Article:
Harry, throughout the series, continually feels (sometimes aggravatingly) that he must face his destiny alone, only to have his friends prove invaluable. In the Sorceror’s Stone, Ron and Hermione use their respective abilities of chess-playing and logic to help Harry through to the stone. And how can we forget Ron and Hermione’s defiance about helping Harry collect and destroy Horcruxes?
Source: Book Chapter Art
“We’ll be there, Harry,” said Ron…
“No—“ said Harry quickly…he was undertaking this dangerous journey alone.
“You said to us once before,” said Hermione quietly, “that there was a time to turn back if we wanted to. We’ve had time, haven’t we?”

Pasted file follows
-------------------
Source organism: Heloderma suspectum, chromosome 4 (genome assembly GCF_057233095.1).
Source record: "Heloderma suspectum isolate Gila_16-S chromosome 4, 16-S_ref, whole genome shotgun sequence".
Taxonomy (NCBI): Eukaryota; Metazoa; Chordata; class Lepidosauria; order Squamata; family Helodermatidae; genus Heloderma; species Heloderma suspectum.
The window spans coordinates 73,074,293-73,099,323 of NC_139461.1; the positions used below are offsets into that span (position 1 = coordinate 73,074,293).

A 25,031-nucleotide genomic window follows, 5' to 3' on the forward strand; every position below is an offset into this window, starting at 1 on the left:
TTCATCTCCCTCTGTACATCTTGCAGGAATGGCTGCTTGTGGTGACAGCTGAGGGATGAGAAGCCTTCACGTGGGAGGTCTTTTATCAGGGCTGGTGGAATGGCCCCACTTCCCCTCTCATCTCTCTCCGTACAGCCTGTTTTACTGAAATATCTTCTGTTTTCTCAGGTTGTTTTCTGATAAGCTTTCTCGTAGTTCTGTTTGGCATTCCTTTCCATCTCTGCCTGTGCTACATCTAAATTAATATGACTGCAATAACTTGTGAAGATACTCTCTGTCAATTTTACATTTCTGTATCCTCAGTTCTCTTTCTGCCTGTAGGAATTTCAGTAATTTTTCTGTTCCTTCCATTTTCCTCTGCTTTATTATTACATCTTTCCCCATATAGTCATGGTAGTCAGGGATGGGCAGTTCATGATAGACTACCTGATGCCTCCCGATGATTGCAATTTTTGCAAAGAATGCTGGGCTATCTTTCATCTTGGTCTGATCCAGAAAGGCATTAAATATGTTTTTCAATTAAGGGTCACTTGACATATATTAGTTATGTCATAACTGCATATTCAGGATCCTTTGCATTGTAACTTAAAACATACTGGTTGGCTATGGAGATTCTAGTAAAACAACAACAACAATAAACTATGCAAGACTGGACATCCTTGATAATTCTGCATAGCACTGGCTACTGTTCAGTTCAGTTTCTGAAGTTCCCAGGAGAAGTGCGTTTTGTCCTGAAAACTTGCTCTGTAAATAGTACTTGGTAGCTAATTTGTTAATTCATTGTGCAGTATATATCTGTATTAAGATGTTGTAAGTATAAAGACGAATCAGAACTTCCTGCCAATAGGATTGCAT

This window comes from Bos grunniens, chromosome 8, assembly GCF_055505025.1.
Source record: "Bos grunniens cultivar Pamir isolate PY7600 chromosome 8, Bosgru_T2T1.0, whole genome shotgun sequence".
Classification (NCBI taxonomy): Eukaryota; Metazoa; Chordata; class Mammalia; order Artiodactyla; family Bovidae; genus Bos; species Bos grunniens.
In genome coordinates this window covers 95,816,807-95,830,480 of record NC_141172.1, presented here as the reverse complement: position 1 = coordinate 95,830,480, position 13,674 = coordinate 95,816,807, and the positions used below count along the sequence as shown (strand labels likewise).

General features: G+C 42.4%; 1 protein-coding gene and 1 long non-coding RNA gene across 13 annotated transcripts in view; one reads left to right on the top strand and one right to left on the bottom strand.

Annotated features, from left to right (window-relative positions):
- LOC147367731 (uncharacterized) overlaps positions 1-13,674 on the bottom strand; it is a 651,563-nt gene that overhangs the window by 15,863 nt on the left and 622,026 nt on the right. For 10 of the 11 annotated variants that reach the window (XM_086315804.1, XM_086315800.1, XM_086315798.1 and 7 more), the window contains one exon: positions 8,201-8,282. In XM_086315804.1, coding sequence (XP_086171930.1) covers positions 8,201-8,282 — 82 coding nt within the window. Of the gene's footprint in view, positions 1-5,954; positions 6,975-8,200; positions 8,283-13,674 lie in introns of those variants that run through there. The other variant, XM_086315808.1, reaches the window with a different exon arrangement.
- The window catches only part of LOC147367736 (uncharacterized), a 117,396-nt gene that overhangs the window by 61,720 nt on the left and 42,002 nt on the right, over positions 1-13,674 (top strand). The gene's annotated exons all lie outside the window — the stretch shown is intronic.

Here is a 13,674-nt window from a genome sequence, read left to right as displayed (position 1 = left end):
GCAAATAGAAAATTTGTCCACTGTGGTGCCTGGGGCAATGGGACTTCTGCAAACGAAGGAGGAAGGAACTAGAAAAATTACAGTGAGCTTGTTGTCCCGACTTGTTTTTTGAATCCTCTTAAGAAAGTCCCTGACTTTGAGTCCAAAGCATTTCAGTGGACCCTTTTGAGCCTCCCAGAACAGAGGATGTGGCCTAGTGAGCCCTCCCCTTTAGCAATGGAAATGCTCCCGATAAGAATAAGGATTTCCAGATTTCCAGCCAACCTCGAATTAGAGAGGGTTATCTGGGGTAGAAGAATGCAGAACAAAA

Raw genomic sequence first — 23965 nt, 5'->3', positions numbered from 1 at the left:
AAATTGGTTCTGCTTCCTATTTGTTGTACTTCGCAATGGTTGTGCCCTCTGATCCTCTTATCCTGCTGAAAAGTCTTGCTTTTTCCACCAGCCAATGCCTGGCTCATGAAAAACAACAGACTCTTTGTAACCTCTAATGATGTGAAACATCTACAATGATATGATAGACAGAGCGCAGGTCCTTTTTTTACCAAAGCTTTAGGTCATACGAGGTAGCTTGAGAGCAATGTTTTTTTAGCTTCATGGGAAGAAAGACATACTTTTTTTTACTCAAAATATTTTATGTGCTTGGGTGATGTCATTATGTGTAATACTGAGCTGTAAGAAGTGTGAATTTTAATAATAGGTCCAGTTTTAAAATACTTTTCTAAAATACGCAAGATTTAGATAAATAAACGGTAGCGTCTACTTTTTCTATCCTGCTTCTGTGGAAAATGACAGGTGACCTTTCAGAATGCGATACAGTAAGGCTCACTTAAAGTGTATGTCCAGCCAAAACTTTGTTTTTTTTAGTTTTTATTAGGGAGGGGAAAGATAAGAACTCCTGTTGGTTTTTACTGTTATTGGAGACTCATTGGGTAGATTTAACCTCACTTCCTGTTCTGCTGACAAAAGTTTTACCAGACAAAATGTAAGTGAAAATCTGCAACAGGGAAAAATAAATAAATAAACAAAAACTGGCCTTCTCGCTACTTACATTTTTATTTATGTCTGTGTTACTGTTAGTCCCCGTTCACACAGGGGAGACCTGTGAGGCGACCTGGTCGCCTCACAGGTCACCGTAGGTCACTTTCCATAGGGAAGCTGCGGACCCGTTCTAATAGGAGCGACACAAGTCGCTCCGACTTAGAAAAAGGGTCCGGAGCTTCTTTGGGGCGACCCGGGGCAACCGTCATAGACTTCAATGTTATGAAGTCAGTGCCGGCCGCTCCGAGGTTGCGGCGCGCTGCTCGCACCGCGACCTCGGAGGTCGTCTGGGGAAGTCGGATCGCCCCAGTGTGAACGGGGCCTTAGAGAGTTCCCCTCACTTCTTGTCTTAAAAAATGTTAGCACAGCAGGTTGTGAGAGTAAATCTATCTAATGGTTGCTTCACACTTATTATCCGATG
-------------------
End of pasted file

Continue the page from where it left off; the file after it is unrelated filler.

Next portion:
“We’re with you whatever happens,” said Ron.
5. Decisions, Decisions
Harry and Tom Riddle, both extraordinarily proficient wizards, led different lives not based on their skills but rather on the various choices they made along the way. Harry makes the choice to become a Gryffindor (rather than a Slytherin) when he puts on the sorting hat because he trusts his new friendship with Ron. Tom uses the Slytherin house, his irresistible charm, and his desire for power, which led him down a dark path.
Source: Book Chapter Art
Harry gripped the edges of the stool and thought, Not Slytherin, not Slytherin.
“Not Slytherin, eh?” said the small voice. “Are you sure? You could be great, you know, it’s all here in your head, and Slytherin will help you on the way to greatness, no doubt about that— no? Well if you’re sure—better be GRYFFINDOR!”